When Covid-19 shuttered theaters this spring, the lights went out and entertainers nationwide wondered when or where they would perform again. Not Ric Averill. He saw opportunity.
“During the Great Isolation of the early pandemic, I kept thinking about how to communicate safely with people, to entertain and stay connected,” Averill said.
Averill, the Lawrence Arts Center’s Artistic Director of Performing Arts Emeritus, said the general idea of a mobile stage was not new, but things gelled when he and his wife, actor and teacher Jeanne Averill, inherited “The Brown Baron.” The 1986 two-toned GMC spent its previous life renovating houses throughout North Topeka.
Creating the rolling road show was no small feat. To bring the dream to reality Averill joined forces with musician and artist Matt Kirby, who brought technical vision, engineering and craftsmanship. With a little financial help from their friends, Stage(S)Truck, a “modern-day ice cream truck of story and song,” was born.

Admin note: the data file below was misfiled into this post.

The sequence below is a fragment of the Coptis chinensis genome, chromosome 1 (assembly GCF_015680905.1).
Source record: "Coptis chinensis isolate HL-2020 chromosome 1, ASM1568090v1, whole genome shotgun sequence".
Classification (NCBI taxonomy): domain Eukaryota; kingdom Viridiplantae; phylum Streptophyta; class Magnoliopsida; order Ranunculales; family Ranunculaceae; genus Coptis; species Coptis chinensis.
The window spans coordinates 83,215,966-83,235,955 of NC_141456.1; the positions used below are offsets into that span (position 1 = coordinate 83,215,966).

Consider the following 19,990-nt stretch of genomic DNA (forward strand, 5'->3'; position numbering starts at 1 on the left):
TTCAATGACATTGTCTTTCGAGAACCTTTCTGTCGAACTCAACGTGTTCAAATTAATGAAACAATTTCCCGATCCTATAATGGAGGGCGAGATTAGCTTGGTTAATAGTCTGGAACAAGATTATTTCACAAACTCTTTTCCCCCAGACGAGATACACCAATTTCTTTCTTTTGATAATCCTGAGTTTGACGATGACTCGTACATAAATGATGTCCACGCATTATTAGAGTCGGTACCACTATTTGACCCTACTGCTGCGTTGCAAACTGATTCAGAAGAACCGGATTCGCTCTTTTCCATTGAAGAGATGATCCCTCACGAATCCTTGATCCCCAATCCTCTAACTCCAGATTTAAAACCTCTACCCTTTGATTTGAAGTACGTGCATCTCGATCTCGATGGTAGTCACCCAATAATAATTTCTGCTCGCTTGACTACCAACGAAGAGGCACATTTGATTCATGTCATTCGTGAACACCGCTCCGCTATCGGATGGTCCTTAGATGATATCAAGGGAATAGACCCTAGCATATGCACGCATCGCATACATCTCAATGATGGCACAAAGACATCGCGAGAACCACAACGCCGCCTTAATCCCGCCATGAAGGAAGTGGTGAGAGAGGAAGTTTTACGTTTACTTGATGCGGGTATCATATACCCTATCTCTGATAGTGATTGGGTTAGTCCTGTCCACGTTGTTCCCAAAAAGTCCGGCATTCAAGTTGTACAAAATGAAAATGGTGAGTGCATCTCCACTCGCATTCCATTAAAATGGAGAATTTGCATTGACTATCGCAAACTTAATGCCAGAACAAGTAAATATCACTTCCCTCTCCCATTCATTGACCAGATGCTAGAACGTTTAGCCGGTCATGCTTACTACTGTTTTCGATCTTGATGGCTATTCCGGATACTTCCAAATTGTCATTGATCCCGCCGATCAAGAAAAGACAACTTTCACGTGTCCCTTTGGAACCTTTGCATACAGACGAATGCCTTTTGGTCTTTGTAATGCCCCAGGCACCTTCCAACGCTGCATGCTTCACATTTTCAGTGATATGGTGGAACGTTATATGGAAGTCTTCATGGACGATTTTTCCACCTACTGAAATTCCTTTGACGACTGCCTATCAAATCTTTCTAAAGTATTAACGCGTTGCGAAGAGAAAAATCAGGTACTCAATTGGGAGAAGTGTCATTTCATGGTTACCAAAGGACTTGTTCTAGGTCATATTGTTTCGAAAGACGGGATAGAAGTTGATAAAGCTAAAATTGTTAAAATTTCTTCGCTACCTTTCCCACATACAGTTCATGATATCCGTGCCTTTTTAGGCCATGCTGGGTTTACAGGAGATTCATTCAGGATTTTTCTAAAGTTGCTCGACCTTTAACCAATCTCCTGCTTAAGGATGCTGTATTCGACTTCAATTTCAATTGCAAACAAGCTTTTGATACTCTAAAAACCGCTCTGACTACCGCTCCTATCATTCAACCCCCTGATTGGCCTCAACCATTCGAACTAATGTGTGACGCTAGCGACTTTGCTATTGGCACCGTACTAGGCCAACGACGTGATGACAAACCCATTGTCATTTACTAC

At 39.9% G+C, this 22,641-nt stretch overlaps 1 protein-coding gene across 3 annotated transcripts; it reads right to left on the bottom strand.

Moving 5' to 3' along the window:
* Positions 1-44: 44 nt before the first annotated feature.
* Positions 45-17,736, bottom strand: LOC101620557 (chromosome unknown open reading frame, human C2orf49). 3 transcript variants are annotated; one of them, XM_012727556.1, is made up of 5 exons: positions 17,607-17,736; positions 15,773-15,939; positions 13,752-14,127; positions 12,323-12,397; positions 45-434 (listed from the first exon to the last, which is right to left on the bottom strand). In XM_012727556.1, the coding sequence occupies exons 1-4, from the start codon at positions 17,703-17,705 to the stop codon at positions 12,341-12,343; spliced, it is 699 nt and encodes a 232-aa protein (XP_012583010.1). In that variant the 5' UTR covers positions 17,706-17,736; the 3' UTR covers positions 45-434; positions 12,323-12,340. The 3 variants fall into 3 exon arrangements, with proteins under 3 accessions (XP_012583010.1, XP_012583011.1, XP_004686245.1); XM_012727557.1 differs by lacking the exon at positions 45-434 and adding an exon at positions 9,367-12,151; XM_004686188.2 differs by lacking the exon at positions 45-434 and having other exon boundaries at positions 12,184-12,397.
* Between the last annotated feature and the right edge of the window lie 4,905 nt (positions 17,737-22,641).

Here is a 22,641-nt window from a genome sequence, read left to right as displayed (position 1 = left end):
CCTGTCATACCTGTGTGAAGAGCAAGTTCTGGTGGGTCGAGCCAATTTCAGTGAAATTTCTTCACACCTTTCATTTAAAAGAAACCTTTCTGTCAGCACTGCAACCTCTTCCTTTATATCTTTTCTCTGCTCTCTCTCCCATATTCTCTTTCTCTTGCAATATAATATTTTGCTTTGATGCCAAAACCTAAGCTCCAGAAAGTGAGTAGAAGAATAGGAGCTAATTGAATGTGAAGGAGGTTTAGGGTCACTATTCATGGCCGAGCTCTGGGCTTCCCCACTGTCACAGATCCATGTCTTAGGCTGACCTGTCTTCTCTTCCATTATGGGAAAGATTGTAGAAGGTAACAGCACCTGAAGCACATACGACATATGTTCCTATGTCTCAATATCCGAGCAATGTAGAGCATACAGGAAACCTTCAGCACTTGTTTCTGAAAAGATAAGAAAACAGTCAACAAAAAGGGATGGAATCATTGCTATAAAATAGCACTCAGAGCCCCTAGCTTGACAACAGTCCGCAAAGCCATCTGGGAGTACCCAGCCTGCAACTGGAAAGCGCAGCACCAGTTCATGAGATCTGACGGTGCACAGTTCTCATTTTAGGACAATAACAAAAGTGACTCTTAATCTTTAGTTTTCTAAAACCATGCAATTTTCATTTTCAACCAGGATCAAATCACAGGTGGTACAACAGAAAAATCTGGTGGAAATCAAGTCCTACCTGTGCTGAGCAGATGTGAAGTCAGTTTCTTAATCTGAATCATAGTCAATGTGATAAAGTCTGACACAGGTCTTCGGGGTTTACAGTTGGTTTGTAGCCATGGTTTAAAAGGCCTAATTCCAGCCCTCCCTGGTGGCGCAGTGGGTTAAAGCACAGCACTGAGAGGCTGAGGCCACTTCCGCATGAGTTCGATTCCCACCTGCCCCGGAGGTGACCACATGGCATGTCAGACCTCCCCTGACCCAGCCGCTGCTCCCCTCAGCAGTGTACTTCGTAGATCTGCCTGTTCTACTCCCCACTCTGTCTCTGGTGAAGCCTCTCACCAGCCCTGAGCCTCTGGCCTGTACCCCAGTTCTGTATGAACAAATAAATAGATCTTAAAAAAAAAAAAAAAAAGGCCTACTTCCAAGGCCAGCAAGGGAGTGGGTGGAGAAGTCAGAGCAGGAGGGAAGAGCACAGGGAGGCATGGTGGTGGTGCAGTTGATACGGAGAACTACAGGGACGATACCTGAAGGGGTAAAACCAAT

Touring throughout Lawrence since mid-August, Stage(S)Truck features a 7’ by 8’ platform with an apron and storage extension. A complete sound and lighting system enables performances anytime day or night. So far Averill has played a handful of protests, concerts and parties for private groups and neighborhoods, but eventually he intends to spread the love to schools, day cares, senior centers and more.
“I have long dreamt of a mobile way to play in parades, or to busk or entertain from a height and be able to carry my stage with me,” Averill said.
For more information about Stage(S)Truck or to book a show, contact Averill at AverillActing@gmail.com.